Blurt Magazine's Scores

  • Music
For 969 reviews, this publication has graded:
  • 57% higher than the average critic
  • 2% same as the average critic
  • 41% lower than the average critic
On average, this publication grades 0.3 points higher than other critics. (0-100 point scale)
Average Music review score: 72
Highest review score: 100 American Ride
Lowest review score: 20 Collapse
Score distribution:
  1. Negative: 3 out of 969
969 music reviews
    • 85 Metascore
    • 90 Critic Score
    There were many musical spirits in the room when White and his Spacebomb band went to recording the seven farmhouse-soul spirituals found on Big Inner, but what ultimately renders this record truly special is the band's ability to synthesize all these elements into something that is uniquely their own.
    • 80 Metascore
    • 90 Critic Score
    Silver Age is another peak in a career full of them, and it's due to the quality of the material Mould uses to construct the suit, rather than the classic cut of the design.
    • 76 Metascore
    • 90 Critic Score
    The music on this remarkable record creeps up on you, and subtleties abound; with Burns' vocals mic'd very close and much of the instrumental flourishes occurring deep in the mix, it's an intimate affair.
    • 76 Metascore
    • 90 Critic Score
    On the group's third full-length Love Will Prevail, Ragon earns his rightful place alongside the works of the underground icons he flips for profit.
    • 75 Metascore
    • 90 Critic Score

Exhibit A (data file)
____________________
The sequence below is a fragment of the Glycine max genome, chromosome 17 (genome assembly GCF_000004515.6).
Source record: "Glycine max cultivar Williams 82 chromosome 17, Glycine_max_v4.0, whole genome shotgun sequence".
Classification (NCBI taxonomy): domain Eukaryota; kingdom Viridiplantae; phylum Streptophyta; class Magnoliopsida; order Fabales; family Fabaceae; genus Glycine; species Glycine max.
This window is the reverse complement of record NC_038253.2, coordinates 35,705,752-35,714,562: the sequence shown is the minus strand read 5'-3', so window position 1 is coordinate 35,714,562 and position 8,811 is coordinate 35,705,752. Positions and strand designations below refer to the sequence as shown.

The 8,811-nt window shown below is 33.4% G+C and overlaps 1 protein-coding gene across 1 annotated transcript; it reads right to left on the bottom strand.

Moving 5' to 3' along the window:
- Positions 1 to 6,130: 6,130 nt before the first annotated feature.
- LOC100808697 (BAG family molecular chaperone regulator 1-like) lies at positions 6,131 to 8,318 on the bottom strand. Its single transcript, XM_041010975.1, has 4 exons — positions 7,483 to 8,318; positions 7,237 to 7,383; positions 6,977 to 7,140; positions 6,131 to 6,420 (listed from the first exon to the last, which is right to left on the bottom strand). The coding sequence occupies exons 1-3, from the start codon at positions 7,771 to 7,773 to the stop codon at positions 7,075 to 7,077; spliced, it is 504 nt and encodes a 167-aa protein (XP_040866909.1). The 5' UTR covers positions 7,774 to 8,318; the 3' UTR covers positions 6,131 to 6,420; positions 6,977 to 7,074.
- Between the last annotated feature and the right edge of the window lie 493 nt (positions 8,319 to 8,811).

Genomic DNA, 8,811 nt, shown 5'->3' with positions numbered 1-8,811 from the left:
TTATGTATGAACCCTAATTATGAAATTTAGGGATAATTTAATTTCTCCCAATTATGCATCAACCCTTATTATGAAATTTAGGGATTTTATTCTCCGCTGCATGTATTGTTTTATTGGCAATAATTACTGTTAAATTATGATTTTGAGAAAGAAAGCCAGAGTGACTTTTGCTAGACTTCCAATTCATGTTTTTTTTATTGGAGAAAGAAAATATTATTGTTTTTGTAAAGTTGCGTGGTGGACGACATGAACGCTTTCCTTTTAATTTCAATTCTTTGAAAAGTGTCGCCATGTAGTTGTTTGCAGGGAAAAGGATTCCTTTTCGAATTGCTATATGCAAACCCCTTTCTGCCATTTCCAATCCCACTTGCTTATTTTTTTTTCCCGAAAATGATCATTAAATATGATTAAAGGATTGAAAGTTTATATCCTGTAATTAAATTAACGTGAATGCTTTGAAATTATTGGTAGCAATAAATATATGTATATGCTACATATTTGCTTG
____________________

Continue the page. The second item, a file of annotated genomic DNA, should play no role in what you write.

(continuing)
Meat and Bone stands as quite possibly the band's best album to date. The Explosion breaks everything down to its root and reconstructs it all in a perfect way; it should show a generation of cool kids that may have missed him the first time around that Jon Spencer is among garage rock's main guitar slingers.
    • 78 Metascore
    • 90 Critic Score
    This follow-up is even better & louder, on par with the dizzying heights of her old band.
    • 71 Metascore
    • 90 Critic Score
    For their third album together, John Elliott, Steve Hauschlidt and Mark McGuire bring the same sense of fearless adventure to them modular synths, creating a seven-song cycle unlike anything in the Emeralds canon yet.
    • 88 Metascore
    • 90 Critic Score
    While none of the songs are deeply political or poetic like the wartime bands that predated Tame Impala, they are no less poignant and often delve into a reflective sadness of longing to belong.
    • 83 Metascore
    • 90 Critic Score
    The Odds show that Fugazi doesn't need to reunite in order to make music that still very much matters.
    • 77 Metascore
    • 90 Critic Score
    Weird, raw and beautiful all at once.
    • 69 Metascore
    • 90 Critic Score
    Yin & Yang is an earth shattering 45 minutes of street urchin dub punk that not only reveals This Is PiL for the anti-climactic milquetoast sham that it was, but re-establishes the true soul of Public Image as it was originally intended by the vast sum of its initial parts.
    • 81 Metascore
    • 90 Critic Score
    The lift-off and liberation come subtly, bearing the masterful marks of men who've learned the value of compositional patience (it's no coincidence that Cave and Ellis have also forged a successful partnership as film scorers). This, ultimately, makes the emotional devastation you experience once the record has spun all the more remarkable.